Chief among his rivals will be Flanders runner-up Fabian Cancellara (Trek-Segafredo), who will be looking to take his fourth win in the Roubaix Velodrome in his final professional season, but it’s the young Slovakian who Stephen Roche is backing.
Roche, who became only the second winner of cycling’s Triple Crown with victories in the 1987 Giro d’Italia, Tour de France and World Championships, is a big fan of Sagan.
“He’s very cool… I think he’s great for cycling because of his attitude,” he said.
It’s not just his attitude that the Irishman likes, but also his showmanship, in particular the “wheelies across the finish line and the long hair.”
“I think he speaks very, very well,” he continued, “and he’s very good for the next generation.”
It’s the way in which Sagan won the Tour of Flanders that sets him up as favourite for Paris-Roubaix, as far as Roche is concerned.
“Well you don’t lose form in one week, and he rode it [Flanders] very, very intelligently. He got away from Cancellara first of all and then he heard he was coming across and he went again before Cancellara came across to him.”
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Although backing Sagan to eventually come out on top, the 56-year-old hasn’t written Cancellara off by any means.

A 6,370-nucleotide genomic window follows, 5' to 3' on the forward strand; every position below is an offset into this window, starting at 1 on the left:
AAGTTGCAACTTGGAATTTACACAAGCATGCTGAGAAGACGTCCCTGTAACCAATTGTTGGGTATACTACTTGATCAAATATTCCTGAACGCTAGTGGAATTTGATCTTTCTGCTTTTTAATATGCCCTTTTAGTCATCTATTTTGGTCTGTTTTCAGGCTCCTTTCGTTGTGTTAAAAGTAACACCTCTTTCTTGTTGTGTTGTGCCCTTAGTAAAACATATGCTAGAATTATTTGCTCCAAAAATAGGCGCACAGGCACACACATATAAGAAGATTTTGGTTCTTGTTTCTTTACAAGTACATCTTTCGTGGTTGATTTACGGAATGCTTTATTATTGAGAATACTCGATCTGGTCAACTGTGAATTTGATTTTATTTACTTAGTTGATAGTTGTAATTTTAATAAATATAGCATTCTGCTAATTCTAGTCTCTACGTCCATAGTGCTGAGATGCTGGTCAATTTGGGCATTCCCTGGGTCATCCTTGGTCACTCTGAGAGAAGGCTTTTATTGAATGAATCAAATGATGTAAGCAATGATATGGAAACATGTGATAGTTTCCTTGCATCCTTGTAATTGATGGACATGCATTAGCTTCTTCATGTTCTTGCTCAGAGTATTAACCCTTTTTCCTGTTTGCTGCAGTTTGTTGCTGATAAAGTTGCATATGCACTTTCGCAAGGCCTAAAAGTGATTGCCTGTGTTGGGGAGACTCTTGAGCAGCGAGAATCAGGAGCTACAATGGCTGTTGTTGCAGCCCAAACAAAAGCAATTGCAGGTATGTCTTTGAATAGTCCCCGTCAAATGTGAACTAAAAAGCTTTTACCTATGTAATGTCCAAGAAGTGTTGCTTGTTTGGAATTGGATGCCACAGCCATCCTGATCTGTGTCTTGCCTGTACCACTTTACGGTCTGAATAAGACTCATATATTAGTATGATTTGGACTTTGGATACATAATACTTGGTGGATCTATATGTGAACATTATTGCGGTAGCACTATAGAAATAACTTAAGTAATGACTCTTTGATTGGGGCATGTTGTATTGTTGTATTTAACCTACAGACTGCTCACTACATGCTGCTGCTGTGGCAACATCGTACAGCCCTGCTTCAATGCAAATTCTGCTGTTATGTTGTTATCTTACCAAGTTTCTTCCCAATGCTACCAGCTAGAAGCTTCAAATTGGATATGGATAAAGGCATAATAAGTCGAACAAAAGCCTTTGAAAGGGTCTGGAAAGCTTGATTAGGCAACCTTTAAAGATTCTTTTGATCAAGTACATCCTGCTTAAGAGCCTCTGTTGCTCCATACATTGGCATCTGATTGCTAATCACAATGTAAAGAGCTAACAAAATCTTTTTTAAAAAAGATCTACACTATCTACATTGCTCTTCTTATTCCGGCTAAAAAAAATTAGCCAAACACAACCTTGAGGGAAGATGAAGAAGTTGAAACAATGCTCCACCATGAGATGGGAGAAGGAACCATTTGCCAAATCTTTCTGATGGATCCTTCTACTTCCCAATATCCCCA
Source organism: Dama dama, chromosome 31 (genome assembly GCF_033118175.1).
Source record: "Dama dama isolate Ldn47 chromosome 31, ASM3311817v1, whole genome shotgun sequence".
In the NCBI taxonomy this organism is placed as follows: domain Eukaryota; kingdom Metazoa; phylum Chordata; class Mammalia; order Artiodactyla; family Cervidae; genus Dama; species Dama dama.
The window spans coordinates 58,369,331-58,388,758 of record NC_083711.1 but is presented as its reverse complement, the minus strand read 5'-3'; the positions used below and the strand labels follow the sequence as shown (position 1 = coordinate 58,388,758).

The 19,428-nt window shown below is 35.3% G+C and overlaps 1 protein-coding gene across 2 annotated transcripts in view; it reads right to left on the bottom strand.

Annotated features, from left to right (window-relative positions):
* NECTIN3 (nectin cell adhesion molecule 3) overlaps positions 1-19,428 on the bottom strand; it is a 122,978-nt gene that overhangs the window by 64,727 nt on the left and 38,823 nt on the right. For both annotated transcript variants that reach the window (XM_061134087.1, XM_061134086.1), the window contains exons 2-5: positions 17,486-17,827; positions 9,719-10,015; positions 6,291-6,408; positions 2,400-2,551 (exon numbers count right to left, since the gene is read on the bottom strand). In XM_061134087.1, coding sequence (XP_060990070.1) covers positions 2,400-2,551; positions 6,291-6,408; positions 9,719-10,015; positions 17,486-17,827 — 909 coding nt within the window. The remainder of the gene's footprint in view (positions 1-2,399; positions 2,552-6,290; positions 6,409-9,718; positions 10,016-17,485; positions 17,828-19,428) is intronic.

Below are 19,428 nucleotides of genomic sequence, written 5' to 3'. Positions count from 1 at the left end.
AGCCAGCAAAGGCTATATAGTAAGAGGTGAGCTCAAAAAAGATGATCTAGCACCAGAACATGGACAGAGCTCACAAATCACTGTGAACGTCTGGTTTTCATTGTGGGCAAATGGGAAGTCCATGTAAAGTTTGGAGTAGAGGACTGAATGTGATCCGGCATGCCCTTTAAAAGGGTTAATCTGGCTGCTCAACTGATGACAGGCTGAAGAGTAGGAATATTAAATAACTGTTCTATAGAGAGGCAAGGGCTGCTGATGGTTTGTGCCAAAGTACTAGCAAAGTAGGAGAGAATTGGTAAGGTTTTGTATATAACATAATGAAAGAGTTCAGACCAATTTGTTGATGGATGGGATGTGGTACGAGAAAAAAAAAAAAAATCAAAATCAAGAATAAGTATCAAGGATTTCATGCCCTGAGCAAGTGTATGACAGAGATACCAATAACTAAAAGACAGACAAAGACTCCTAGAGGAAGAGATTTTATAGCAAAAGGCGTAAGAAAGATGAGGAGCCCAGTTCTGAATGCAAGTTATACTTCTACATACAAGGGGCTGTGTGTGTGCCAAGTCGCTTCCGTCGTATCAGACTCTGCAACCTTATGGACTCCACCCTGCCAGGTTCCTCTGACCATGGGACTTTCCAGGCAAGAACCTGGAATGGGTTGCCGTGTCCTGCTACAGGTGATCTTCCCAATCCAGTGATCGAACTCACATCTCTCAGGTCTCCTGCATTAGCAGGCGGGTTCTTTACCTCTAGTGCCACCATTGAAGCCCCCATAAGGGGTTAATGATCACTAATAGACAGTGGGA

“Cancellara’s going to be on revenge this weekend. It’s his last Roubaix and his career is over basically on Sunday so he’s going to be pulling out all the stops.
“He’s a killer, he’s a winner you know, and Roubaix probably suits him better than Flanders because there’s no hills… it’s just sheer power and speed.”
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Cancellara has said that this will be his last season and that he is ready to retire. Roche thinks that this Sunday’s Monument could be the perfect send-off for one of the best Classics riders in the history of the sport.
“What a way to go, finish in Roubaix on a win, beating Sagan and all the rest of the guys, hanging up your wheels at the end; what a way to go, a fairytale.”
As anyone who follows the race knows, however, there are so many factors to take into account during the Hell of the North, that the race could be blown wide open.
“Roubaix is very special,” adds Roche. “There’s crashes, punctures, form and everything else to take into consideration.
“But Sagan’s going to be the man to beat.”
Stephen Roche is event ambassador for the Human Race Events Telegraph London Cycle Sportive powered by Maserati.
The sportive takes place on Sunday June 26 and finishes with a lap of the iconic Herne Hill Velodrome, the only remaining venue from the 1948 London Olympics.